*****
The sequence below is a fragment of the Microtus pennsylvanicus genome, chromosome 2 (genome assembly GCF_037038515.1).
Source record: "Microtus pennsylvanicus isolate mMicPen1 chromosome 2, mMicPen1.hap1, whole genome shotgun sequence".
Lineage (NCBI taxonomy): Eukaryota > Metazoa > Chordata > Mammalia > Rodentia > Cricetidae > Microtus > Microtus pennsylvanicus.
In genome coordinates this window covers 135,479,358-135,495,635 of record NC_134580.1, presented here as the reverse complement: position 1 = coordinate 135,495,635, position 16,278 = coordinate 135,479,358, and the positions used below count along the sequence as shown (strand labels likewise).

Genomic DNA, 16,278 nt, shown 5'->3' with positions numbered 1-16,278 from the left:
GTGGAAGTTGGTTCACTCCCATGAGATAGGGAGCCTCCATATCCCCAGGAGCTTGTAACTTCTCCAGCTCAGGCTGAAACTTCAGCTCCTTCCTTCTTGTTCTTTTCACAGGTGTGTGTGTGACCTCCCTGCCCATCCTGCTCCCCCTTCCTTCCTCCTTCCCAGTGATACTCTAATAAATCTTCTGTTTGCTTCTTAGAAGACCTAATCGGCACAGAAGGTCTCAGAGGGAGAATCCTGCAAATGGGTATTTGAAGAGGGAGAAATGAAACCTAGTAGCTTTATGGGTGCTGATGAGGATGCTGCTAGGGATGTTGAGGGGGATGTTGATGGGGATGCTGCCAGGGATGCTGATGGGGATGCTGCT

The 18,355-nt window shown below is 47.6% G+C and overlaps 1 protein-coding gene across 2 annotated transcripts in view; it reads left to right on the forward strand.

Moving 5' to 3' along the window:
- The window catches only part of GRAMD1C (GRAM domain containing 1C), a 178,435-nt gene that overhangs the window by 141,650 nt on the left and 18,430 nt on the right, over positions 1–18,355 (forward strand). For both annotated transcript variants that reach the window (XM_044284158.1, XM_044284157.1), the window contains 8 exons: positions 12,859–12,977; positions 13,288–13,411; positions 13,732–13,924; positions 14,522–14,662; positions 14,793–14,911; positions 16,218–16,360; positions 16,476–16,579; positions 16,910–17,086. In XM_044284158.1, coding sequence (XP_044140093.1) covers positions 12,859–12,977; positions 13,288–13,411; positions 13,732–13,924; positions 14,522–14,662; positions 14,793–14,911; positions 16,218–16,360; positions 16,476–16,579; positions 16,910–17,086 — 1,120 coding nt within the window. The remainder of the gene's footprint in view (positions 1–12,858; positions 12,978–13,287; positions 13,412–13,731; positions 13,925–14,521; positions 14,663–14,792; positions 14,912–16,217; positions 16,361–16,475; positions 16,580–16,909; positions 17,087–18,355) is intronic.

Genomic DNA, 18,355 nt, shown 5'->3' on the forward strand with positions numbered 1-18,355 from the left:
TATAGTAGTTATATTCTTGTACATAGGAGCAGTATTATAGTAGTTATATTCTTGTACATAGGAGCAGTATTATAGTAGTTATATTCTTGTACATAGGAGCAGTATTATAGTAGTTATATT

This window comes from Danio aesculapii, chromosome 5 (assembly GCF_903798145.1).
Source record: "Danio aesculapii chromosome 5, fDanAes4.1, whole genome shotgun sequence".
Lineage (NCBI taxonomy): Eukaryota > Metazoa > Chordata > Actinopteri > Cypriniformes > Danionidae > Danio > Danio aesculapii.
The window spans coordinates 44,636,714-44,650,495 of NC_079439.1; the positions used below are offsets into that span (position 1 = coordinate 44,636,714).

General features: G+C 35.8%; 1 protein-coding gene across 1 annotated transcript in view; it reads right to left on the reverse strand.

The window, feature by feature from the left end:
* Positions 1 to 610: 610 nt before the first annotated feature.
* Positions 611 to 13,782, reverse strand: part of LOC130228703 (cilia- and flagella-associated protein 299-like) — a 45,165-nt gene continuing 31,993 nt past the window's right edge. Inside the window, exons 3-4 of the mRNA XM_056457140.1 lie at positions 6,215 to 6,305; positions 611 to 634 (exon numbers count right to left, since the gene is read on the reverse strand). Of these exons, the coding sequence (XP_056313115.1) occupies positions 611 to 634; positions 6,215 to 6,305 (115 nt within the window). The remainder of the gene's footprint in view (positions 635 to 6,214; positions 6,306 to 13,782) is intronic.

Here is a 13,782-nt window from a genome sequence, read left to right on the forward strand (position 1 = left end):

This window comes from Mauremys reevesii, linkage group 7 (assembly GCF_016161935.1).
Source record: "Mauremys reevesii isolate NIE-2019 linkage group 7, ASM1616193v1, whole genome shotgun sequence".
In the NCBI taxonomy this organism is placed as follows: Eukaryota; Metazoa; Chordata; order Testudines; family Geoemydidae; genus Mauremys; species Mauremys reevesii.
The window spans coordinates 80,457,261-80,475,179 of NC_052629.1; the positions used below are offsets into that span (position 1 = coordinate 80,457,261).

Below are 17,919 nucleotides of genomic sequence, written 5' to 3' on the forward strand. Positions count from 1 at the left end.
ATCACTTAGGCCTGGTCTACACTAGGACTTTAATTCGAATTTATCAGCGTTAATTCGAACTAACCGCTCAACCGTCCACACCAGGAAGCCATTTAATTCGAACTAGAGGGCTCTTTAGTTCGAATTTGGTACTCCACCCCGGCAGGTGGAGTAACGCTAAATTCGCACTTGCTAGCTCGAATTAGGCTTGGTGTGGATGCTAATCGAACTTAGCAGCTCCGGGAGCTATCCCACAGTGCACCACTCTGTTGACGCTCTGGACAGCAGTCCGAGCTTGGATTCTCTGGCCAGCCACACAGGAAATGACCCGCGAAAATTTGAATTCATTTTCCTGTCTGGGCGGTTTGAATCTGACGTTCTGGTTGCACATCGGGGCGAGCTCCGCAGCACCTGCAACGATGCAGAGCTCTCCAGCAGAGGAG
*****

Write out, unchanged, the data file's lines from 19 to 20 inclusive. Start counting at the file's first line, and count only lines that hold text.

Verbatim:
* Positions 611 to 13,782, reverse strand: part of LOC130228703 (cilia- and flagella-associated protein 299-like) — a 45,165-nt gene continuing 31,993 nt past the window's right edge. Inside the window, exons 3-4 of the mRNA XM_056457140.1 lie at positions 6,215 to 6,305; positions 611 to 634 (exon numbers count right to left, since the gene is read on the reverse strand). Of these exons, the coding sequence (XP_056313115.1) occupies positions 611 to 634; positions 6,215 to 6,305 (115 nt within the window). The remainder of the gene's footprint in view (positions 635 to 6,214; positions 6,306 to 13,782) is intronic.

Here is a 13,782-nt window from a genome sequence, read left to right on the forward strand (position 1 = left end):